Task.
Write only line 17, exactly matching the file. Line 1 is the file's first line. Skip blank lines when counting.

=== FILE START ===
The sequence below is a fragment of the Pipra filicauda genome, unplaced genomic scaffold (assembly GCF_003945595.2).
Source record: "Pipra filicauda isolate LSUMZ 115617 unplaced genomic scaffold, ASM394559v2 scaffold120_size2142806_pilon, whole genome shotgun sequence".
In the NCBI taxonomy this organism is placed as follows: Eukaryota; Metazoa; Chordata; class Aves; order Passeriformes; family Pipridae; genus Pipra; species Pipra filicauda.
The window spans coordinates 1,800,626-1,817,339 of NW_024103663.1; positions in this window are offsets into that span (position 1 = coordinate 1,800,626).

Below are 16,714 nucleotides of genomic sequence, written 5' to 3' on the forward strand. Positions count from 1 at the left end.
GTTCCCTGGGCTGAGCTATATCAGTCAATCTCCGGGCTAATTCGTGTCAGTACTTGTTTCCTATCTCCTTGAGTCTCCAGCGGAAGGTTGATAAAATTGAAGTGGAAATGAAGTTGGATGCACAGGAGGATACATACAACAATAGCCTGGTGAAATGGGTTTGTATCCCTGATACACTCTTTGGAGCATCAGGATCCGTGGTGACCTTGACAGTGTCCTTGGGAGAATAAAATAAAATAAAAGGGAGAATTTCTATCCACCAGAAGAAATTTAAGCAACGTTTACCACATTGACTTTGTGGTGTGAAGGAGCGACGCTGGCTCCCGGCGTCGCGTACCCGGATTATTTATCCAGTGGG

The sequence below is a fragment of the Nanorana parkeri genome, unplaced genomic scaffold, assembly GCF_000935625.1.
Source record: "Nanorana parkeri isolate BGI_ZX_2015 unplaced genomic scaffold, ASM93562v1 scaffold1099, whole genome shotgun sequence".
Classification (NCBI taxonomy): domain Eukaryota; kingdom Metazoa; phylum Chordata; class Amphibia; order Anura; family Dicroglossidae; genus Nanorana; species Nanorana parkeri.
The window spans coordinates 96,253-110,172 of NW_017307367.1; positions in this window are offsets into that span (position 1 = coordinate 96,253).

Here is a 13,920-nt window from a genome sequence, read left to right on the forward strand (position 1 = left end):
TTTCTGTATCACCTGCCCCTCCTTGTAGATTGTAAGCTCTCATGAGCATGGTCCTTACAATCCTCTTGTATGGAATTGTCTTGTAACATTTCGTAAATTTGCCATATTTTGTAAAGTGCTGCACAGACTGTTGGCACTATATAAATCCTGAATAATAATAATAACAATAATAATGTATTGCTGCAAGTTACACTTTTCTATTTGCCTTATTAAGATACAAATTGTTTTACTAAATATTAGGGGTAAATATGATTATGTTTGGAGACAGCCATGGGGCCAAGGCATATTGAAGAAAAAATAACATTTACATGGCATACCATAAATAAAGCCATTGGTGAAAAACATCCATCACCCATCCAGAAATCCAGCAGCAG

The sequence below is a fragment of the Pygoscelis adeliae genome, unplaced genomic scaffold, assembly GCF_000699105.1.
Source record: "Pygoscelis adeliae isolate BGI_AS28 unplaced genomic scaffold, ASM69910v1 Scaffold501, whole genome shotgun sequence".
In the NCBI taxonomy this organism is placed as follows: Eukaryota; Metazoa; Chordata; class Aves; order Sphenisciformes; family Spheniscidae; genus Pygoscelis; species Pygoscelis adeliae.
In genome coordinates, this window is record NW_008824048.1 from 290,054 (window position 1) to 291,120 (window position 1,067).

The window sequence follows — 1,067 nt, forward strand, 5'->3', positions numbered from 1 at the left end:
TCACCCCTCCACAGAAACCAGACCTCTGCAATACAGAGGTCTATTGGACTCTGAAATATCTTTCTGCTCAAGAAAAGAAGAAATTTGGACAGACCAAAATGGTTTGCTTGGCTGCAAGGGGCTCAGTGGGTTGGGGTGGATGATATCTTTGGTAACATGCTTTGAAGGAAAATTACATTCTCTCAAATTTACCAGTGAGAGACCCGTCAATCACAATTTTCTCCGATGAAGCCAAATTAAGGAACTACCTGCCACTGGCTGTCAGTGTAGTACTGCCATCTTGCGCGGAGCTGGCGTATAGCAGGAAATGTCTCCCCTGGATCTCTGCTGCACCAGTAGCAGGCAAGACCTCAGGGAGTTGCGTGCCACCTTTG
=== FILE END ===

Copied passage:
The window sequence follows — 1,067 nt, forward strand, 5'->3', positions numbered from 1 at the left end: